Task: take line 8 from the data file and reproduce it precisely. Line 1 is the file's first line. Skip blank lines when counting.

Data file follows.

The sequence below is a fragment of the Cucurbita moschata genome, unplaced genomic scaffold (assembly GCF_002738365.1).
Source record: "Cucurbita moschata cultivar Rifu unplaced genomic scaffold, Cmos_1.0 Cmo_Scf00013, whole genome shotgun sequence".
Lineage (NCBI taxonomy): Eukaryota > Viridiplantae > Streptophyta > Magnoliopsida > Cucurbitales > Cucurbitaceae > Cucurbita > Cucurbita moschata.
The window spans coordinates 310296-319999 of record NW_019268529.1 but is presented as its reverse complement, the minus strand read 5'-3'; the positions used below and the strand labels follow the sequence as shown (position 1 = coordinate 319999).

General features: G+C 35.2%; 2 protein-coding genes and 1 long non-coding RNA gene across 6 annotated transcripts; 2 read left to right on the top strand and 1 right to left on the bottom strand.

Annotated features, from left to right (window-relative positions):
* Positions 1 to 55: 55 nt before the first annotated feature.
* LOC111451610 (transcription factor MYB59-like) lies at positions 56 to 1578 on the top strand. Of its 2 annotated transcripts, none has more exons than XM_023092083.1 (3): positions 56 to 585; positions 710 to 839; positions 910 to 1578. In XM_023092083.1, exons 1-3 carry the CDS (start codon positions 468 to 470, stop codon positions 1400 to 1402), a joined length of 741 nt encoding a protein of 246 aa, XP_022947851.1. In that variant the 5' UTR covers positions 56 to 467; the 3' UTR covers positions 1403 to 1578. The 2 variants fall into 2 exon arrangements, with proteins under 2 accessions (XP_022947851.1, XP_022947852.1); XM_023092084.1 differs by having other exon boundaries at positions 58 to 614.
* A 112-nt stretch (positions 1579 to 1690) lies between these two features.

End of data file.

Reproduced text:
* LOC111451610 (transcription factor MYB59-like) lies at positions 56 to 1578 on the top strand. Of its 2 annotated transcripts, none has more exons than XM_023092083.1 (3): positions 56 to 585; positions 710 to 839; positions 910 to 1578. In XM_023092083.1, exons 1-3 carry the CDS (start codon positions 468 to 470, stop codon positions 1400 to 1402), a joined length of 741 nt encoding a protein of 246 aa, XP_022947851.1. In that variant the 5' UTR covers positions 56 to 467; the 3' UTR covers positions 1403 to 1578. The 2 variants fall into 2 exon arrangements, with proteins under 2 accessions (XP_022947851.1, XP_022947852.1); XM_023092084.1 differs by having other exon boundaries at positions 58 to 614.